10 highly effective habits

What works for entrepreneurs in the world, also works for us in our daily lives

Paulo Coelho | June 2005 issue

Pamela Hartigan, director of the Schwab Foundation for Social Entrepreneurship in Geneva, drew up a list of ten traits common to people who become dissatisfied with the world around them and decide, instead, to create their own world. I think Pamela’s list goes beyond projects initiated by social entrepreneurs and could be applied to many things that we do in our daily lives.

Impatience: A person in search of her dream does not wait for things to happen; she sees yesterday’s problems as today’s opportunities.

Awareness: A person in search of his dream knows that he is not alone in this world, and that every gesture he makes has consequences. Aware of this power, he becomes an active element in society, and this leaves him at peace with life.

Innovation: A person in search of her dream believes that everything could be different from the way it is, but that, first, she must find a path that has not yet been taken.

Pragmatism: A person in search of his dream does not wait until he acquires the optimum resources required to start his plans–he rolls up his sleeves and sets to work. Each bit of progress, however small, increases his confidence and the confidence of those around him. The resources he needs always turn up.

Expertise: A person in search of her dream usually has a deep interest in a particular subject, and this detailed knowledge helps her find new solutions to old problems.

Persuasiveness: No one can survive alone in a competitive world: the person in search of his dream is aware of this and tries to get other people interested in his ideas.

Flexibility: A person in search of her dream has an idea and a plan to make that idea reality. However, as she follows her path, she realizes that she must adapt to the realities of the world.

Stubbornness: A person in search of his dream can be flexible about his path, but he is, at the same time, always focused on his goal. Because he is always moving in unknown territory, he never says: “I tried that and it didn’t work.” On the contrary, he is always looking for possible alternatives, which is why he often sees results.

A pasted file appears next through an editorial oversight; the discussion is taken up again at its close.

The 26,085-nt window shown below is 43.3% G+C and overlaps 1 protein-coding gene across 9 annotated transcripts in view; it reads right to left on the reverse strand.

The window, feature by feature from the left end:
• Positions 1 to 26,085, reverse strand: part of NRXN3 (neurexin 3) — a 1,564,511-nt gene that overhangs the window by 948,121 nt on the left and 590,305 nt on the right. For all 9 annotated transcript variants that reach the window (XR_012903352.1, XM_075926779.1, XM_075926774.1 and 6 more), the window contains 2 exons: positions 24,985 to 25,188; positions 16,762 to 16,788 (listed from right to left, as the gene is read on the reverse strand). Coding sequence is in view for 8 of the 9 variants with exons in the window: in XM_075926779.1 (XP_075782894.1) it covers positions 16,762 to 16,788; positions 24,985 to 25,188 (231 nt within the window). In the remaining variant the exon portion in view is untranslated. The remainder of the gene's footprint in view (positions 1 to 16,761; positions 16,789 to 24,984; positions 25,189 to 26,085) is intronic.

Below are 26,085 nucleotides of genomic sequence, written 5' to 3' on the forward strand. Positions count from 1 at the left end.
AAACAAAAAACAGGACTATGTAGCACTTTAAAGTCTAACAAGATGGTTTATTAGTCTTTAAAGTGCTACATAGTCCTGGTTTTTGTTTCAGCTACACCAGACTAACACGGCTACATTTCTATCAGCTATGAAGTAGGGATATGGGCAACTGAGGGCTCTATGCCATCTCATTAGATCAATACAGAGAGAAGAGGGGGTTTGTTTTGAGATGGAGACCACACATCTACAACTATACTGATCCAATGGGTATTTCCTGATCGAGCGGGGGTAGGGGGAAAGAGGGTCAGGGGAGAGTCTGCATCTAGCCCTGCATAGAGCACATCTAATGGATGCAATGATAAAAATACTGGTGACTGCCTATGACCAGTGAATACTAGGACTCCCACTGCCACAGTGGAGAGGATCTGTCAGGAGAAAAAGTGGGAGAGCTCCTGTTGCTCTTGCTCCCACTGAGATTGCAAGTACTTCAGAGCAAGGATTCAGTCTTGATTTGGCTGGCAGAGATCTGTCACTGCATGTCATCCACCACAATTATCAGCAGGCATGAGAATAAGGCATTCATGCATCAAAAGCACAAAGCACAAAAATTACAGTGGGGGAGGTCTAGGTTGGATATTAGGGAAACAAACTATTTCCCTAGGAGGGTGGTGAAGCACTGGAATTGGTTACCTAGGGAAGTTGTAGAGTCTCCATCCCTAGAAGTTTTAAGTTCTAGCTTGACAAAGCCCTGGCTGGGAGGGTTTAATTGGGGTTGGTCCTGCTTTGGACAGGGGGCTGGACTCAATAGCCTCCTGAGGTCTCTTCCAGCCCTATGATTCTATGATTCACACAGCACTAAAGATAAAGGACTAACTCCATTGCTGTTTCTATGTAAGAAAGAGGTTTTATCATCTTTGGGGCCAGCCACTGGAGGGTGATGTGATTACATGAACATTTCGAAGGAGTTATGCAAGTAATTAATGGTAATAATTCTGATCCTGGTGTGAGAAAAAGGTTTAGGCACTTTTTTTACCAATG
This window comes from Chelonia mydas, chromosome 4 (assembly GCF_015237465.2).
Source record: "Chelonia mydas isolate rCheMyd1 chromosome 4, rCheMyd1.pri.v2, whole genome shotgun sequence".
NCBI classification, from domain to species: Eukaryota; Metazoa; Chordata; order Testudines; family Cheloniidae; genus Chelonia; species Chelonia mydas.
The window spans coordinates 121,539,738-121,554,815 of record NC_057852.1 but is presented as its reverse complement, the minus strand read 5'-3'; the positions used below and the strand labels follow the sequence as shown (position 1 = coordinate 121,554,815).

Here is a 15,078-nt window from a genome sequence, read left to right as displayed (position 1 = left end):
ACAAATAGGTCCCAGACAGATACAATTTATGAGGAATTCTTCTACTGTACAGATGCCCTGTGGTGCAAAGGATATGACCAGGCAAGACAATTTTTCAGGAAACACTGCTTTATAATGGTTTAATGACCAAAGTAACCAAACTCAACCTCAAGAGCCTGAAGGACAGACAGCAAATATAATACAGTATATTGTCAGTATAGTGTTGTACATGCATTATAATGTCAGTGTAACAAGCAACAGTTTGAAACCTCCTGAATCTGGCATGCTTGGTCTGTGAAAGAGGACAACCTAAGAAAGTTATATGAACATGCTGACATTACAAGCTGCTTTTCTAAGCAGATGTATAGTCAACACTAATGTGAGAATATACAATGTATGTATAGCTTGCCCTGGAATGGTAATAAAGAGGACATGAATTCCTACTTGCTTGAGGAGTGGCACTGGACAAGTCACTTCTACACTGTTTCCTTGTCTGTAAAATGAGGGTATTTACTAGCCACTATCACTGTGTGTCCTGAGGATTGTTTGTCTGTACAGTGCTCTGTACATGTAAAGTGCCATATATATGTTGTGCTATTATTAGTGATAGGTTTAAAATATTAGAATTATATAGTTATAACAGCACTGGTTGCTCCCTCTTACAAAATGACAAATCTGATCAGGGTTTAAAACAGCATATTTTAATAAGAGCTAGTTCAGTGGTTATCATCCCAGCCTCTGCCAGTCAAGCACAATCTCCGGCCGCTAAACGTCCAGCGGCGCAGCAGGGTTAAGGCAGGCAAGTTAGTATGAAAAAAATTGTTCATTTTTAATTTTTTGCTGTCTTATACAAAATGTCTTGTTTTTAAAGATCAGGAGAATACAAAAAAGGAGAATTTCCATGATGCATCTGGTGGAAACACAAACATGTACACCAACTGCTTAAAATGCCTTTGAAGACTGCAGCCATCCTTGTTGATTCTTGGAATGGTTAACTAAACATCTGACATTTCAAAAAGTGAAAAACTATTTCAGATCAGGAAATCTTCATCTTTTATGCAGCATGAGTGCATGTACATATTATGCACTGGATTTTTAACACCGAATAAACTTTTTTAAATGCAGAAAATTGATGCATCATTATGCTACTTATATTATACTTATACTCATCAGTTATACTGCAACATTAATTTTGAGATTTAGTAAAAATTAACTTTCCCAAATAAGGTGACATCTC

Joy: A person in search of her dream encounters difficult moments, but is happy with what she does. The inevitable mistakes or blunders she makes do not make her doubt her abilities, for she is able to smile when something goes wrong—she knows she will be able to put it right later on.

Infectiousness: A person in search of his dream has the unique ability to make people around him realize that it’s worthwhile to follow his example. He will, therefore, never feel alone, even though he may occasionally feel misunderstood.

Pamela Hartigan concludes her study with the example of a young politician named Fábio Rosa, who saw how much people in his hometown of Palmares do Sul in southern Brazil were spending on non-renewable fuel for cooking and heating (see Ode, March 2005). So he set about developing a new system using solar energy. Fábio’s work, which conforms to the ten points in Pamela’s study, is now recognized worldwide; the idea caught on with several large companies, and it will soon bring benefits to millions of people, as well as contributing to protecting the environment.

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